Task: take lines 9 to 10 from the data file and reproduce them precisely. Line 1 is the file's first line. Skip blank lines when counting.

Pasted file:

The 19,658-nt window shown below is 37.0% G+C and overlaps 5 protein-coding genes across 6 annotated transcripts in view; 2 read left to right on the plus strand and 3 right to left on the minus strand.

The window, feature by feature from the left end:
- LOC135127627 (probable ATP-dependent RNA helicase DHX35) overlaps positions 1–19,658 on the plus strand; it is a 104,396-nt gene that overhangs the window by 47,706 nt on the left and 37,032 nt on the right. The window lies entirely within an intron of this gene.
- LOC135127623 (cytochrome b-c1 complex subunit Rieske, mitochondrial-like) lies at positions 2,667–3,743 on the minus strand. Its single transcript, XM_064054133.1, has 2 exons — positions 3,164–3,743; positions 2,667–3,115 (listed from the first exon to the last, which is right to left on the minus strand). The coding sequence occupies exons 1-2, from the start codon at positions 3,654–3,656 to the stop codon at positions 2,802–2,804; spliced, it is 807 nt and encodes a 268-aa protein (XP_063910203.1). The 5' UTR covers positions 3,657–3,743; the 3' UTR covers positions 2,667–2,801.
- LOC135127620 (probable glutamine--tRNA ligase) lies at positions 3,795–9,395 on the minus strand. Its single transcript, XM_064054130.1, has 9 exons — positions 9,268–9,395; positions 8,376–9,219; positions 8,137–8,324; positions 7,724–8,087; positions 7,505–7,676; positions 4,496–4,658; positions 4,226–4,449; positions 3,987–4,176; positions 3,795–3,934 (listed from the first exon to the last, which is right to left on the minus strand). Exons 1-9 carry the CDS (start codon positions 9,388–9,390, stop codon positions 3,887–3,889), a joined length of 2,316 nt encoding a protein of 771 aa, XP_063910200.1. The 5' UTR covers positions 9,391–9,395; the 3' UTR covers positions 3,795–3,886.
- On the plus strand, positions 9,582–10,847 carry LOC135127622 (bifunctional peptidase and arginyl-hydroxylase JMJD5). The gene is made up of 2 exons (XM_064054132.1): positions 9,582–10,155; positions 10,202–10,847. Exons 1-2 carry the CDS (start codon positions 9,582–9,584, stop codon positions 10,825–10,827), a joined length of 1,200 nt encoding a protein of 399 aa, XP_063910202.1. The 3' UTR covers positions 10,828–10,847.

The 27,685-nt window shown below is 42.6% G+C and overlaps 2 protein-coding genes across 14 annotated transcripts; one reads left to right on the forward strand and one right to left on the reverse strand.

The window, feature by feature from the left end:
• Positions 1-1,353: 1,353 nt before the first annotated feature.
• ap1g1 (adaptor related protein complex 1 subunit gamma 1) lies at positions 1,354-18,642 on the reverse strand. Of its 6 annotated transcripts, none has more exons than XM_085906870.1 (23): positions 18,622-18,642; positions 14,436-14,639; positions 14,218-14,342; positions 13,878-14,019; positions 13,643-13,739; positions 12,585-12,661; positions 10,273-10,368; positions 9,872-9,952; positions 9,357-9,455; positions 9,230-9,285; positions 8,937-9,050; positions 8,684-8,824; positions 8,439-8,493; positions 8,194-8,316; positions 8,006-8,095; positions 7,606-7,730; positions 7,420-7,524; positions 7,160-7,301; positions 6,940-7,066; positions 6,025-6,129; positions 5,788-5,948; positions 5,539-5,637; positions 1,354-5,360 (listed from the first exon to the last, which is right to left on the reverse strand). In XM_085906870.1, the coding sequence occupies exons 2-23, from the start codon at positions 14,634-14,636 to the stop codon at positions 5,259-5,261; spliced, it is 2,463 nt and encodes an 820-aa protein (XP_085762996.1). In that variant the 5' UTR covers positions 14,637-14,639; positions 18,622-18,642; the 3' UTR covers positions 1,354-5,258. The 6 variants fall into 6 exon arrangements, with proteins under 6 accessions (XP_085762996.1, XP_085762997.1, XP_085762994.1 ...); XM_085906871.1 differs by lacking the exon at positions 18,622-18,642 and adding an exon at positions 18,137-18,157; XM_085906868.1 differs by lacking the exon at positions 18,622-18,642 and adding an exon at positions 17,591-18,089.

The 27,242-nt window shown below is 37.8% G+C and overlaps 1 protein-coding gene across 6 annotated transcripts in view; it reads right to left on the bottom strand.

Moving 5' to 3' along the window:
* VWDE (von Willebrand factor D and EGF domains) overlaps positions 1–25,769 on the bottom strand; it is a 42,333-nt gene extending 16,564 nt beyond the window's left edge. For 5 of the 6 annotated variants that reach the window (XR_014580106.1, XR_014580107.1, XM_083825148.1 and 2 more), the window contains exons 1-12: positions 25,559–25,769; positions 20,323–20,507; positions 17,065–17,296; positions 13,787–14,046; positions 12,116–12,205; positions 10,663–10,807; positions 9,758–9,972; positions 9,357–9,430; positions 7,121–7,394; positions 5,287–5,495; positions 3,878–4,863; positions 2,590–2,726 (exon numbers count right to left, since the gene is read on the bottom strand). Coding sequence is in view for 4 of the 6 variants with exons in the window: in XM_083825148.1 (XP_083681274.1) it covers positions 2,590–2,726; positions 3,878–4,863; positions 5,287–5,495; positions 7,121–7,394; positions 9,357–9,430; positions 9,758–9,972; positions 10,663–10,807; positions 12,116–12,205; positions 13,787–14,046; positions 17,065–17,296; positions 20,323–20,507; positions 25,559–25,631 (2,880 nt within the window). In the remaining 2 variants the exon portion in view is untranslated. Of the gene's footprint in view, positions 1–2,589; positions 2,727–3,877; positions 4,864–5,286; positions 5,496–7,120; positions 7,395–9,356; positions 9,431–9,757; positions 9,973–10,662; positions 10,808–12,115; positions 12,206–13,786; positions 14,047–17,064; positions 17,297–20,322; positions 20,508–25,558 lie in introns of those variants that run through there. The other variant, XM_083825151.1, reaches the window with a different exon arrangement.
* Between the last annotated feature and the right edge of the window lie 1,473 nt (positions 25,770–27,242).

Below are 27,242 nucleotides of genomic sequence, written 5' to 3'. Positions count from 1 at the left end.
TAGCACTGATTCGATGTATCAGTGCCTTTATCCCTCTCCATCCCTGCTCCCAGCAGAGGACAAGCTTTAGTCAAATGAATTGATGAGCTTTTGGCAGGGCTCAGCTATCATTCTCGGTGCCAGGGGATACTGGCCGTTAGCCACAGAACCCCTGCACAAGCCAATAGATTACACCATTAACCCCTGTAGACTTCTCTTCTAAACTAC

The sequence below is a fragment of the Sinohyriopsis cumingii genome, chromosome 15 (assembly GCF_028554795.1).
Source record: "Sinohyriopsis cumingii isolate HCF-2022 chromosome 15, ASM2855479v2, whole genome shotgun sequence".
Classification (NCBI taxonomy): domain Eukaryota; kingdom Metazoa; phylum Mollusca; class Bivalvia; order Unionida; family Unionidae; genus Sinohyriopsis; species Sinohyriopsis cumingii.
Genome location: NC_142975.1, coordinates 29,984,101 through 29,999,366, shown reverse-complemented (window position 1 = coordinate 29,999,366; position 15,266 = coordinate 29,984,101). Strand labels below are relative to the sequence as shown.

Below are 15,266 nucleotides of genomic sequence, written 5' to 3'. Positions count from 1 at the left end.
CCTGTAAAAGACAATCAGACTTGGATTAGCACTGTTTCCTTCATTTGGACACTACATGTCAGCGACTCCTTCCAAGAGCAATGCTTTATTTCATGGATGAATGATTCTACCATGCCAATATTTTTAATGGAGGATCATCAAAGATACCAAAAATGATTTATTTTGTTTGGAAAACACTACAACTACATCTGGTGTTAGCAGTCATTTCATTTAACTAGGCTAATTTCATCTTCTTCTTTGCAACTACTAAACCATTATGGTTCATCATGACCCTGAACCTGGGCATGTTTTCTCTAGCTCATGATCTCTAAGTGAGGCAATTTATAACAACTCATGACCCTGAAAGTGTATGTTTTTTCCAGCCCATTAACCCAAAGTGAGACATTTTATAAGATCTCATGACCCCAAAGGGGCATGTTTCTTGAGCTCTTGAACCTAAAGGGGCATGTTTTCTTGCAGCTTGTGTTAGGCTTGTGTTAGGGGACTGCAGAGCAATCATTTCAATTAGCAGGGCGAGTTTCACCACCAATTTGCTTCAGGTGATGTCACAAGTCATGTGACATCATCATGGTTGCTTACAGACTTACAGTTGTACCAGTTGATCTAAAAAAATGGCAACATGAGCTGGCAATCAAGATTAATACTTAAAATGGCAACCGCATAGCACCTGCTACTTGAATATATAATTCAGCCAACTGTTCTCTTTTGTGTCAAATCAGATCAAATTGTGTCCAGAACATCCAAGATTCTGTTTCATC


• Positions 1-1,353: 1,353 nt before the first annotated feature.
• ap1g1 (adaptor related protein complex 1 subunit gamma 1) lies at positions 1,354-18,642 on the reverse strand. Of its 6 annotated transcripts, none has more exons than XM_085906870.1 (23): positions 18,622-18,642; positions 14,436-14,639; positions 14,218-14,342; positions 13,878-14,019; positions 13,643-13,739; positions 12,585-12,661; positions 10,273-10,368; positions 9,872-9,952; positions 9,357-9,455; positions 9,230-9,285; positions 8,937-9,050; positions 8,684-8,824; positions 8,439-8,493; positions 8,194-8,316; positions 8,006-8,095; positions 7,606-7,730; positions 7,420-7,524; positions 7,160-7,301; positions 6,940-7,066; positions 6,025-6,129; positions 5,788-5,948; positions 5,539-5,637; positions 1,354-5,360 (listed from the first exon to the last, which is right to left on the reverse strand). In XM_085906870.1, the coding sequence occupies exons 2-23, from the start codon at positions 14,634-14,636 to the stop codon at positions 5,259-5,261; spliced, it is 2,463 nt and encodes an 820-aa protein (XP_085762996.1). In that variant the 5' UTR covers positions 14,637-14,639; positions 18,622-18,642; the 3' UTR covers positions 1,354-5,258. The 6 variants fall into 6 exon arrangements, with proteins under 6 accessions (XP_085762996.1, XP_085762997.1, XP_085762994.1 ...); XM_085906871.1 differs by lacking the exon at positions 18,622-18,642 and adding an exon at positions 18,137-18,157; XM_085906868.1 differs by lacking the exon at positions 18,622-18,642 and adding an exon at positions 17,591-18,089.